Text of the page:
A Taranaki dairy farmer who has won a raft of production awards attributes his success to having well-grown young stock.
Stefan Buhler milks 260 Holstein Friesian cows on his 80-hectare coastal farm at Manaia near Hawera.
The herd produced 202,000 kilograms of milksolids (kgMS) in the 2019-20 season.
“It was a record season for us, despite the drought. We produced 2525 kgMS per hectare, which is quite incredible,” he said.
Twenty-four of Stefan’s cows each produced more than 1000 kgMS during the season, up from 15 cows the previous year.
He has topped the Nutritech Performance Awards in Taranaki, run by Holstein Friesian NZ, for the last three years in row.
This year his business, Buelin Holsteins which he owns with his partner Amanda Linders, clinched the national title.
The awards are calculated using official herd test results and based on the Fonterra milk payment system. In the 2018-19 season, the stud earned $4722.28 per animal.
It also scooped all four categories in the World Wide Sires Protein Awards.
“The secret to having high-producing dairy cows is to ensure your young stock are well grown,” said Stefan.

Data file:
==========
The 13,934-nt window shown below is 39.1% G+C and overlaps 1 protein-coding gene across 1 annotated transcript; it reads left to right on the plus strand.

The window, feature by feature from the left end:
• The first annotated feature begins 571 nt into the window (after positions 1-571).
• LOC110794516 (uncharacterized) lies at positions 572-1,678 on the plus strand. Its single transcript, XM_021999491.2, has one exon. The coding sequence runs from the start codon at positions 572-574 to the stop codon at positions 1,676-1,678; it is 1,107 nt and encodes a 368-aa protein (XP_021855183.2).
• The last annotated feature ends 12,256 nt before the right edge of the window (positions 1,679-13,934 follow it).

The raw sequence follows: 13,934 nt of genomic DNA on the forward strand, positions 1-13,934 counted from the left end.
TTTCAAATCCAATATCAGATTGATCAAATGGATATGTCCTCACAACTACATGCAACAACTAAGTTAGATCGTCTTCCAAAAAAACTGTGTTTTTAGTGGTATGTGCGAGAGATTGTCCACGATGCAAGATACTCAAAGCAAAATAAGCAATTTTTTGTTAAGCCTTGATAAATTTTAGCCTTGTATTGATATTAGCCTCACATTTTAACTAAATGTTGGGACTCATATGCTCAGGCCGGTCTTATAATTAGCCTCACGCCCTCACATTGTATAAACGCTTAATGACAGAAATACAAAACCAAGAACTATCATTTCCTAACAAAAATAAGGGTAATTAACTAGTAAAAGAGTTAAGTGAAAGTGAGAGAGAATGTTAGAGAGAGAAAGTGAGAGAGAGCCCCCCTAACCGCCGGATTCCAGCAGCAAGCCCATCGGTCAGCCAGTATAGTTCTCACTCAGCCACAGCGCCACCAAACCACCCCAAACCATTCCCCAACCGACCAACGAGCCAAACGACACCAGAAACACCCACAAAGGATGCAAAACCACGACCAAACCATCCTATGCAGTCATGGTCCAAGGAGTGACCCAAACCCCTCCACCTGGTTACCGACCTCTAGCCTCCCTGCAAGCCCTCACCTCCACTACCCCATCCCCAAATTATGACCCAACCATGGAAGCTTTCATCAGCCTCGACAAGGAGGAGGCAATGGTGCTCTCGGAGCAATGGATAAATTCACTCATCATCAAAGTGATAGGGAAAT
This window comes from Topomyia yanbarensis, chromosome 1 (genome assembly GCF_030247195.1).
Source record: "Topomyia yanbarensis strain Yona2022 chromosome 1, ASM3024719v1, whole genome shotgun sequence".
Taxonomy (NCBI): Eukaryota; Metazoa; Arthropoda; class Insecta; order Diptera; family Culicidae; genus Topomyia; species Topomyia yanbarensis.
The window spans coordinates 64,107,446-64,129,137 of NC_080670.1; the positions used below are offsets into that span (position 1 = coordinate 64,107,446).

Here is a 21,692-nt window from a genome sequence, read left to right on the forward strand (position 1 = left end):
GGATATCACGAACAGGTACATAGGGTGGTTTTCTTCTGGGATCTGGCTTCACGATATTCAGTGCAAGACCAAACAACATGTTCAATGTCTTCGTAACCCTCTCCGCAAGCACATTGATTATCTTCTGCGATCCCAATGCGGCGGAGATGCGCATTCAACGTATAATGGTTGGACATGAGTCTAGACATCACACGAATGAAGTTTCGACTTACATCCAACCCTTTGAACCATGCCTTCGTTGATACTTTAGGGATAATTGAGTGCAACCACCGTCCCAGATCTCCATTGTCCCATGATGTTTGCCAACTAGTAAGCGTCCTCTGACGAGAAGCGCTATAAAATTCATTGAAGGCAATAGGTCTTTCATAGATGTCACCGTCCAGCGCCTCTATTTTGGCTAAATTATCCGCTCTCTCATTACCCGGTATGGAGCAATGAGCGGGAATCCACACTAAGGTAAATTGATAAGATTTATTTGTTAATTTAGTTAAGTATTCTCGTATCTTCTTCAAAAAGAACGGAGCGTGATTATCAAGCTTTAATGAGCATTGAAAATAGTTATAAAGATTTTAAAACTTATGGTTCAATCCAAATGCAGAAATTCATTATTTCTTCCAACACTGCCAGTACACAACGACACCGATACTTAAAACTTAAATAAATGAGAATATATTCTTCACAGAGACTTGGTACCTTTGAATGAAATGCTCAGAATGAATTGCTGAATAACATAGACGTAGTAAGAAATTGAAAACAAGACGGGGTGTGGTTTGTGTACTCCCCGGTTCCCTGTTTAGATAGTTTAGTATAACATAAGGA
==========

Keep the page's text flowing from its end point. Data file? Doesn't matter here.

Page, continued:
“My heifer calves born last spring already weigh 380 kilograms and they’re all sired by the best New Zealand genetics.”
“I try to ensure my heifers calve at their mature liveweight. If you want to do serious production the work starts from the day the calf is born,” he said.
Buelin Holsteins’ two-year-old heifers averaged 718 kgMS in 285 days in the 2019-20 season, according to official herd test results.
A decade ago, Stefan was finding he could not achieve production of more than 500 kgMS per cow.
Things began to turn around when he bought a nearby runoff and started grazing his own heifers.
The block of land is also used to grow supplementary feed, such as maize and grass silage, which is fed on the dairy farm, in addition to a blend of soya meal, palm kernel expeller (PKE) and distillers’ grains.
“Having a runoff is a lot of extra work, but the cost of the feed I produce there doesn’t really ever go up, unless interest rates rise,” he said.
Stefan believes there is less room for error on high-input farms and focused management is essential.
“I’m always learning and it’s ok to make mistakes, but it’s important to learn from your mistakes and not to repeat them,” he said.
His cow Valden Danny Donna-ET S3F GP84 was the overall winner of the World Wide Sires Protein Awards as a four-year-old, producing 545 kilograms of protein and 515 kilograms of fat.
Average production in the Taranaki region is 394 kilograms of milksolids per cow, according to DairyNZ figures.
Stefan has been looking into using overseas genetics because his options with New Zealand-bred bulls “have been very limited”.